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Lang Strand residents exposed

Mon, 7 December 2015 17:03
by Charmaine Ngatjiheue
News Flash

Hundreds of residents along the coast line are in danger of losing their properties because of rising sea levels due to policy loopholes that leaves them exposed to estate agencies who sell houses without notifying them of the dangers.

This comes amid revelations by National Geographic online site that scientific research indicated that sea levels worldwide have been rising at a rate of 0.14 inches (3.5 millimetres) per year since the early 1990s.

Chief Public Relations Officer at the Ministry of Environment and Tourism, Romeo Muyunda confirmed that there no legal framework protecting the residents adding that the prerogative is left to the local authorities.

“Anyone may say they would like to build along the coastline and they are allowed to but what we are more concerned about is to see whether an Environmental Impact Assessment is completed to ensure that the beach environment will not be affected negatively with the building structure,” Muyunda said.

Muyunda added, “We look at things like toilet water not running into the sea, as our main focus is seeing whether the biodiversity or the coastal environment is protected. The safety of the house being built along the coastline is an issue that needs to be dealt with by the local authorities.”

A Director in the Ministry of Urban and Rural Development also told The Villager concurred that there is no policy in place to protect the residents. According to the Union of Concerned Scientists on the Climate Hot Map, roughly 40% of the world’s population lives within 62 miles (100 kilometres) of the ocean, putting millions of lives and billions of dollars’ worth of property and infrastructure at risk.

They said high tides and storm surges riding on ever-higher seas are more dangerous to people and coastal infrastructure, adding, natural protections against damaging storm surges are increasingly threatened.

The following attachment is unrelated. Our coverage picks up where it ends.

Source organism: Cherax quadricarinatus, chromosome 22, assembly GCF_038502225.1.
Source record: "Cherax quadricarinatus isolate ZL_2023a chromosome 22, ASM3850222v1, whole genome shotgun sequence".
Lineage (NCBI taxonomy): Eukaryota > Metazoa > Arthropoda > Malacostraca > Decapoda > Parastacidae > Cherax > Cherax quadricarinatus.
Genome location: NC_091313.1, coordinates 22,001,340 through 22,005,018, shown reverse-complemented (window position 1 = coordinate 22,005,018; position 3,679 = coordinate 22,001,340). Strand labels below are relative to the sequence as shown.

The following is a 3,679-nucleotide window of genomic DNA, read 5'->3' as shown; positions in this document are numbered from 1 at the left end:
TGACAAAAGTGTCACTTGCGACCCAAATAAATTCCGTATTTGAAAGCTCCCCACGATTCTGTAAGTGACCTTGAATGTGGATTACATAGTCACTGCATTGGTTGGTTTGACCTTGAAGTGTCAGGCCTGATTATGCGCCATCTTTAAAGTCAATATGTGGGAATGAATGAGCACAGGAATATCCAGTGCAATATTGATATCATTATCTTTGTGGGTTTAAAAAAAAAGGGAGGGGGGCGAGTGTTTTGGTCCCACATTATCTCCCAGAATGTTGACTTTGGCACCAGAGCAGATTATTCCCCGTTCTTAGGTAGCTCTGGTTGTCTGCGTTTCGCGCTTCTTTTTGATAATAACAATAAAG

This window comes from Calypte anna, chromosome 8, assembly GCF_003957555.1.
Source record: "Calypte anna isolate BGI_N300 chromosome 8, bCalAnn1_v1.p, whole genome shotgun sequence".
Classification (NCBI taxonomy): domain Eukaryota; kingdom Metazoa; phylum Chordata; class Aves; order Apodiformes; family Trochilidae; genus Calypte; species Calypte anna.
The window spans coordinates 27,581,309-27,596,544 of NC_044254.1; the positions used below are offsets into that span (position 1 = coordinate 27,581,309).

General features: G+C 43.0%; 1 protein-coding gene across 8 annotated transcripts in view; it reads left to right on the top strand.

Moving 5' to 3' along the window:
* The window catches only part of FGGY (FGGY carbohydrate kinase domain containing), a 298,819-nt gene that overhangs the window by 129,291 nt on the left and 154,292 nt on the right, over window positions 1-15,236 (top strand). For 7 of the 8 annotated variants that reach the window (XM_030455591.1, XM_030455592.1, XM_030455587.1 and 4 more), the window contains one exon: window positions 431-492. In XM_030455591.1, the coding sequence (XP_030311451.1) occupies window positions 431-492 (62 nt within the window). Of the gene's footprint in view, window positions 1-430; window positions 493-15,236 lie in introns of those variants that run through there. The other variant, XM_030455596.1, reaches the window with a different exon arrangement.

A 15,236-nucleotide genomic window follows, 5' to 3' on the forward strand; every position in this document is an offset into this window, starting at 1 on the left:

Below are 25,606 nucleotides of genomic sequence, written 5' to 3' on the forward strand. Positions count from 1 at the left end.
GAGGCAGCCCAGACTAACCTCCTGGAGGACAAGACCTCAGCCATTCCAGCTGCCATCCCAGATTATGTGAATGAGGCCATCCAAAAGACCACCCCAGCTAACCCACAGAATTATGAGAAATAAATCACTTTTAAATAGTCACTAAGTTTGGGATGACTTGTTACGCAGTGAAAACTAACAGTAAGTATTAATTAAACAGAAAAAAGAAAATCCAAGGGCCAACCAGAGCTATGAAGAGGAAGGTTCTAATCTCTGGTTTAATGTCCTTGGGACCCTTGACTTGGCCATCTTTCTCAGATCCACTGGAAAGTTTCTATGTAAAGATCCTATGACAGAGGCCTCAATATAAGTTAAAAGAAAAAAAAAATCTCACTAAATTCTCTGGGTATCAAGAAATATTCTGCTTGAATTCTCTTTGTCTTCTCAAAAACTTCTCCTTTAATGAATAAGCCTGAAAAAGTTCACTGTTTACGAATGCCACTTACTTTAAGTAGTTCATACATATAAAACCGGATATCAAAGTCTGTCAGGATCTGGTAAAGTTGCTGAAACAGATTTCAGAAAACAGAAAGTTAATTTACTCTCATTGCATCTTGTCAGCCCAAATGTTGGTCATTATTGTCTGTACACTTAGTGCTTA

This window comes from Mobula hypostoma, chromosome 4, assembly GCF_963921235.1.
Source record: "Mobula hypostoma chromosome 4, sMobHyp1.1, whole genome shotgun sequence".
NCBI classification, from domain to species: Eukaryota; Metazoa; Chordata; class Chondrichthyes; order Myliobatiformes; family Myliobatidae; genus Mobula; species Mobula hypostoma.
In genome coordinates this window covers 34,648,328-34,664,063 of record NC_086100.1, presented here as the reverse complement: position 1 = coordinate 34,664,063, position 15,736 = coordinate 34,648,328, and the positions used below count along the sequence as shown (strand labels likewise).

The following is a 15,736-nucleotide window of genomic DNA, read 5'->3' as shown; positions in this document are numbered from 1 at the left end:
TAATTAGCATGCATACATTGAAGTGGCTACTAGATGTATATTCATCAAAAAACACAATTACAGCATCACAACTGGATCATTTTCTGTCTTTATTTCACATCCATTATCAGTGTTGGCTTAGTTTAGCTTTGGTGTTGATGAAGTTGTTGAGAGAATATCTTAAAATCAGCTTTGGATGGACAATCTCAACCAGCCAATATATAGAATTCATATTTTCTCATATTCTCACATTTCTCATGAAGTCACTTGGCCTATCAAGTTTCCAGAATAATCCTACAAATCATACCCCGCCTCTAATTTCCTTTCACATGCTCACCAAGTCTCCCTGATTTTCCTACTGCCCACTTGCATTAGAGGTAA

As the coastal region of the country is developing, the rapid rise of the population brought an increasing pressure to build homes along the coast. If greenhouse gases continue to be added to the atmosphere, the average sea level around the world by the end of this century could be anywhere from 7 to 23 inches higher than it was in 1990.

Sea level could rise even more if the big ice sheets in Greenland and Antarctica melt faster. This trend was attributed to global warming, which puts thousands of coastal cities at risks of being claimed by the ocean. In some places, wind patterns, ocean currents are leading to the level of sea rising faster while in some places, the land itself is sinking is rising and/or sinking.

The above is due to plate tectonics which are similar forces that cause earthquakes, create volcanoes, and build mountain ranges. At times, plate tectonics are man-made as people pumped lots of oil, natural gas, or water out of the ground. In coastal areas where the land is sinking, the effects of sea level rise will be even worse.

Rising sea level is a threat to people who live near the ocean. Some lowlying areas will have more frequent flooding, and very low-lying land could be submerged completely.

Rising sea level can also harm important coastal ecosystems like mangrove forests and coral reefs. Even though no African state thus far has come up with a Policy or strategy that deals with building houses alongside the coastline as way to be able to deal with possible disasters caused by rising water levels, North Carolina in the United States of America (USA) has tried to avoid the problems than can be brought on by the use of hard structures to control erosion.

Hard structures are things like jetties, which a structure is built perpendicular to the shore that extends out into the water.

Typically, they are concrete structures built at inlets and channels in order to maintain channels for shipping and navigation. Another is a groin is built perpendicular to the coast and works similar to the way a jetty works but groins are usually built on straight stretches of beach – not near inlets or channels.

Lastly there is also a sea wall, a wall built along the coast between the land and the ocean. While hard structures can protect beach homes and other buildings threatened by erosion, they’ve been criticized for causing increased erosion further down the beach.

However, there was a North Carolina Coastal Resources Commission (CRC), a policy-making body for the coastal management program which studied the effects of hard structures on beaches in other states.

The CRC noted that the potential negative effects of such structures could cause irreversible damage the beaches thus they recommended banning the construction of hard structures to protect buildings at the coast.

Photo: Wikipedia Commons